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Showing posts from August, 2010

Combinations and Filters

So there is now the beginning of a possible re-write of the DBST that uses basically the same approach, but is a bit more flexible. The code is here, but it's still a bit rough.
The original idea seems to have been to encode arrangements of double bonds for different ring sizes as a kind of 'library'. For each ring, a particular arrangement is picked until all possible combinations are generated. As a concrete example, see this example for a napthalene skeleton:
Here, the arrangements (1, 2) are applied to each ring (A, B) and then these are combined. Of the four combinations (A1B1, A2B1, A1B2, A2B2) only three are valid. The A1B2 combination has two atoms highlighted in red that have two double bonds and one single bond.
So one way to filter the combinations is to try and type the atoms, and reject any structure that has untypeable atoms. Another possible filter rejects structures that don't have atoms that are SP2 hybridized. Both of these are from the original code, b…

1,4-Benzoquinone and the DeduceBondSystemsTool

Once upon a time, there was a DeduceBondSystemsTool, and...
Er, anyway. Further to a patch made on the tool (patch ID : 3040138), there is a failing test for 1,4-benzoquinone:
The tool generates A, and the test wants B. Now, the problem is not that the tool is not trying B as a possibility, but that it generates A first and the final step doesn't remove it or rank it as better than A.
Understanding this requires an understanding of the algorithm. This is (roughly):For each ring, generate a list of possible positions for all numbers of double bonds.Generate a set of molecules by combining these positions together.Remove 'bad' solutions and pick a solution with the least number of 'bad' N/S atoms.where the definition of 'bad' is based on chemical rules like atom types.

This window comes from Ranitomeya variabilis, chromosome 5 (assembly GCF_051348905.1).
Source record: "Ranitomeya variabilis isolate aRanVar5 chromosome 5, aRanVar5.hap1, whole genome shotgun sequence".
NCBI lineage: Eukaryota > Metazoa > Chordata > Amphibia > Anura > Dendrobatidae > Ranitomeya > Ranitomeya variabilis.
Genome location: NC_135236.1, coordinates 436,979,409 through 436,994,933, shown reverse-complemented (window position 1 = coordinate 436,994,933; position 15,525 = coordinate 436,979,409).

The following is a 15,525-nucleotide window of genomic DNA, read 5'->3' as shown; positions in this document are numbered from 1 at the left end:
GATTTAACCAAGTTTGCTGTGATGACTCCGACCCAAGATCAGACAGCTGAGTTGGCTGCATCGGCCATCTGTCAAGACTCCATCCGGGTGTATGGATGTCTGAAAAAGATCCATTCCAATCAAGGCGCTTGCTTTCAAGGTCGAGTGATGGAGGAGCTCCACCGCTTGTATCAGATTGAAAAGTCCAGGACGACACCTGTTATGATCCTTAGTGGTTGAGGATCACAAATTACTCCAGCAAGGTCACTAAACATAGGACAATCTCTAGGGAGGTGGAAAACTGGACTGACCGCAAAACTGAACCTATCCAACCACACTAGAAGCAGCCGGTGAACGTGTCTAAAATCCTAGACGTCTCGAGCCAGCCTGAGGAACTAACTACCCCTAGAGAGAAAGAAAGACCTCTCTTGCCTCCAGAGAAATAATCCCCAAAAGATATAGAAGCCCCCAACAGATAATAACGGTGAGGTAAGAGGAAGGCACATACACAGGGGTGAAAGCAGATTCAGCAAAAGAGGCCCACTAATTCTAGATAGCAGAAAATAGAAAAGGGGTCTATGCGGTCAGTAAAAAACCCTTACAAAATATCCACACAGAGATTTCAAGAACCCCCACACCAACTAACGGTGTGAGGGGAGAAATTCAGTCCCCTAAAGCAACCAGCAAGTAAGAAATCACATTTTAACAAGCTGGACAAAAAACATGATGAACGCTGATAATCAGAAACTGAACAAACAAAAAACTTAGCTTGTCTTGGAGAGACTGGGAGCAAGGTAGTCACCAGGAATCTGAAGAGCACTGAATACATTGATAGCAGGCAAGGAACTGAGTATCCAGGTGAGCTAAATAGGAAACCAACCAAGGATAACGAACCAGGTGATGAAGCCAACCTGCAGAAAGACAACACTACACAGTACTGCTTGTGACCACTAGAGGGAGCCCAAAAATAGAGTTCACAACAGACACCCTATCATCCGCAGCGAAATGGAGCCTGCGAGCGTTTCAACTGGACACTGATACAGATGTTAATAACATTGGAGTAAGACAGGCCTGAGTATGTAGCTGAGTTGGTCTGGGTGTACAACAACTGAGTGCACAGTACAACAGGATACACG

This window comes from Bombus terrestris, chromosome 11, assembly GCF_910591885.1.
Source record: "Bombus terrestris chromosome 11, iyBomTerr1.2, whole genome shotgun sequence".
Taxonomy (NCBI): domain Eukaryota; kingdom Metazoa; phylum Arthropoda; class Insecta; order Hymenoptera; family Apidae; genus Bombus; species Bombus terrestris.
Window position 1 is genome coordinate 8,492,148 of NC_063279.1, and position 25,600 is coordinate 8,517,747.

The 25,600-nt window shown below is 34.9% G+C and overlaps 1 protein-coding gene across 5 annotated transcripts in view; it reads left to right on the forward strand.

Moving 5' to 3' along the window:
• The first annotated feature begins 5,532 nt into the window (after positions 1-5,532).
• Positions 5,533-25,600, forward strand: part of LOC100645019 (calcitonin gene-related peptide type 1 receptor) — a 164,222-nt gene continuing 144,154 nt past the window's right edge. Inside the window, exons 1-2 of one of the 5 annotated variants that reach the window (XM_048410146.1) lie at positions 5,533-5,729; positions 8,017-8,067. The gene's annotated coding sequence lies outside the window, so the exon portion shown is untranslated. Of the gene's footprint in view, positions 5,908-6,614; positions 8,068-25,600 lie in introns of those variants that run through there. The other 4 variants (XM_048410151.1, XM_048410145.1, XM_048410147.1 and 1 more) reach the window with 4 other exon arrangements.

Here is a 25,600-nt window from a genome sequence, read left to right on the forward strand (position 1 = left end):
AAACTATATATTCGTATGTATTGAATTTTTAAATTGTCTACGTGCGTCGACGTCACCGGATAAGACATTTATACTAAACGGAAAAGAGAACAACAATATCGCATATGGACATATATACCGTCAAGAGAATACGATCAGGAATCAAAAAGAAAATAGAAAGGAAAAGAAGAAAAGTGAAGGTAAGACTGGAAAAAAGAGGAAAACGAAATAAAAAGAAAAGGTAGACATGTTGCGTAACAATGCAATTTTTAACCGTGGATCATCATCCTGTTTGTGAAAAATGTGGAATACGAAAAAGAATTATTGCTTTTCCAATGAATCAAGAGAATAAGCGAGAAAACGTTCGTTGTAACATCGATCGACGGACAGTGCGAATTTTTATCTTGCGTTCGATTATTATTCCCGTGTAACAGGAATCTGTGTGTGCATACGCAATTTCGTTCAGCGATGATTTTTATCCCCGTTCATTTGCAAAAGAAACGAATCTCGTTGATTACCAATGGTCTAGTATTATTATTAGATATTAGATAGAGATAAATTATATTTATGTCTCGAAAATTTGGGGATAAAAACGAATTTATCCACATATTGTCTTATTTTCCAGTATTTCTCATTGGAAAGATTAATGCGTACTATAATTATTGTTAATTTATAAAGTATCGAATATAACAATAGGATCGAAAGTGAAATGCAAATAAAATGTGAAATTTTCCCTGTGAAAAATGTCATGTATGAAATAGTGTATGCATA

Now, neither A nor B are bad solutions, and they don't contain N or S atoms, so they both have a rank of zero, and the first one generated will be returned. So, there is really no particular r…

Line Graphs and Double Bonding Systems

After looking at a CDK tool for fixing bond orders for aromatic systems (DeduceBondSystemTool in the smiles package) I wondered if there was a more general approach. That is, the problem is to take a molecular graph with no double bonds and generate all possible double bonded systems.
One possibility might be to first convert the graph (G) into a form known as a line graph (lg(G)) where every vertex in lg(G) is an edge in G. If these vertices are labelled to represent the bond order, then an aromatic system has a particular line graph. For example, here is benzene:
The dashed lines show the construction of the line graph, and the labels '-' and '=' mean single and double. Now obviously, the two resulting graphs are essentially the same, so it would be nice to remove this redundancy. An example of two different bonding systems comes from phenanthrene:
Which is great, but how to generate all non-redundant colorings of the line graphs? Since a line graph is just a graph, it…